Native Plants, Habitat Restoration, and Other Science Snippets from Athens, Georgia

Thursday: 24 August 2006

Mystery Fungus Solved  -  @ 05:33:39
The first word of the title is: mystery

Everyone got it, but the master naturalist Pablo got it first. I'm guessing them to be deer pellets, but I've never seen them other than black and shiny. I would bet that the white coating, as Pablo and FC pointed out as a fungus, is a Zygomycete - the simplest of the terrestrial fungi. We usually see zygomycetes in the form of Rhizopus, bread mold. They're the first fungi to hit a food source and are the fastest growing. Cup fungi (Ascomycetes) next, and then mushrooms (Basidiomycetes), are respectively slower growing and complete the succession.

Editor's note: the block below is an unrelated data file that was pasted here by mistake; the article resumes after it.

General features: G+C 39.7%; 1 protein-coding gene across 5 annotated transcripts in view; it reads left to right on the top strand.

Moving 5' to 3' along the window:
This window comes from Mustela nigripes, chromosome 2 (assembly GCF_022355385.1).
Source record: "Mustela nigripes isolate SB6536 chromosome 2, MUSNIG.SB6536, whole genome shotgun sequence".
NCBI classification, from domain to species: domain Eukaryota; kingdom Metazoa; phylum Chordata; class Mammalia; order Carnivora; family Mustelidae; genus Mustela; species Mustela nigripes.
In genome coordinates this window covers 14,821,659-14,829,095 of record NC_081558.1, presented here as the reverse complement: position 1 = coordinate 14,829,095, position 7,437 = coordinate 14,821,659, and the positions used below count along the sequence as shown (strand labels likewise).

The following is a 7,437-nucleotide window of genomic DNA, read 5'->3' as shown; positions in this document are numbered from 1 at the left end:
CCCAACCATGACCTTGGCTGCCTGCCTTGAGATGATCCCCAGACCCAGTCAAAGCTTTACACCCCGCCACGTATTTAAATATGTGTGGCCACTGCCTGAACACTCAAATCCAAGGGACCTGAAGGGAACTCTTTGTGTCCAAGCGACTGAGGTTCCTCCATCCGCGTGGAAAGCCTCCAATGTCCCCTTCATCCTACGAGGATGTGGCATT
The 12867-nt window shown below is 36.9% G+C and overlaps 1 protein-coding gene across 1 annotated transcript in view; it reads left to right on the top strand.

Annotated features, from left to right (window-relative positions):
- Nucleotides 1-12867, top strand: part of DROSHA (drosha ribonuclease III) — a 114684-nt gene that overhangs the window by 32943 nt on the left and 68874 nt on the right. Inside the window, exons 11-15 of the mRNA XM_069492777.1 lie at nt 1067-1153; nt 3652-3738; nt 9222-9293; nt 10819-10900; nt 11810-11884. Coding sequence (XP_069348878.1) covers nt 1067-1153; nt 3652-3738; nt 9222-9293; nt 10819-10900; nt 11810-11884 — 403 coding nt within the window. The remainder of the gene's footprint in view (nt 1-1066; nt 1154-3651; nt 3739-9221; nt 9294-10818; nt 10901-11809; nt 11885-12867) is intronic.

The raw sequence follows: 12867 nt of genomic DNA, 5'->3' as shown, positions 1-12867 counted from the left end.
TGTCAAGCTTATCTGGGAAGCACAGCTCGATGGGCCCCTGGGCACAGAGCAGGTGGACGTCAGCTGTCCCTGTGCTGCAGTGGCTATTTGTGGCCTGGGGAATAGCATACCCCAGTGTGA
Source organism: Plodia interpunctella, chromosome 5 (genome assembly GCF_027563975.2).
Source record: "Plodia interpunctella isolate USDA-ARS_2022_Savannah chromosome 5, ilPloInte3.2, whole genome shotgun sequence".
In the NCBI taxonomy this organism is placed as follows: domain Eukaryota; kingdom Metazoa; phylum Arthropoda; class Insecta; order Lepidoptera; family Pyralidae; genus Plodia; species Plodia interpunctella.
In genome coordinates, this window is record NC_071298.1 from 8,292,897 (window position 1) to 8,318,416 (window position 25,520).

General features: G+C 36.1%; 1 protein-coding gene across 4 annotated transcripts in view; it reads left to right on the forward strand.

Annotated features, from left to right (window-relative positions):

Herbivore dung like this can be scooped up and put in a jar, loosely capped. If kept moist (not wet), different sorts of Zygomycetes will appear. Apparently a lot of these dung fungi are highly specialized as to animal species and are already in the dung to start with.

The classic example is Pilobolus. Found in cow dung, this tiny Zygomycete eventually produces photosensitive zygosporangia (tiny spore-filled sacs on a stalk). They bend toward the sun. They're also fluid filled, and transparent so the sun heats the fluid and the sporangium eventually explodes, popping the spores distances of several feet toward the sun.

This guarantees that the spores will land in the grass, to be eaten by a cow and thereby completing the cycle.

Put a bit of cow dung in that glass jar, and completely cover the jar with aluminum foil to keep the light completely out. Then scratch a tiny hole in the side of the foil so that a pinhole of light is allowed in. After Pilobolus has developed, the spores will be directed to that hole, and will eventually coat it in a small circle of spores. Useless for them of course, but that's how it works.

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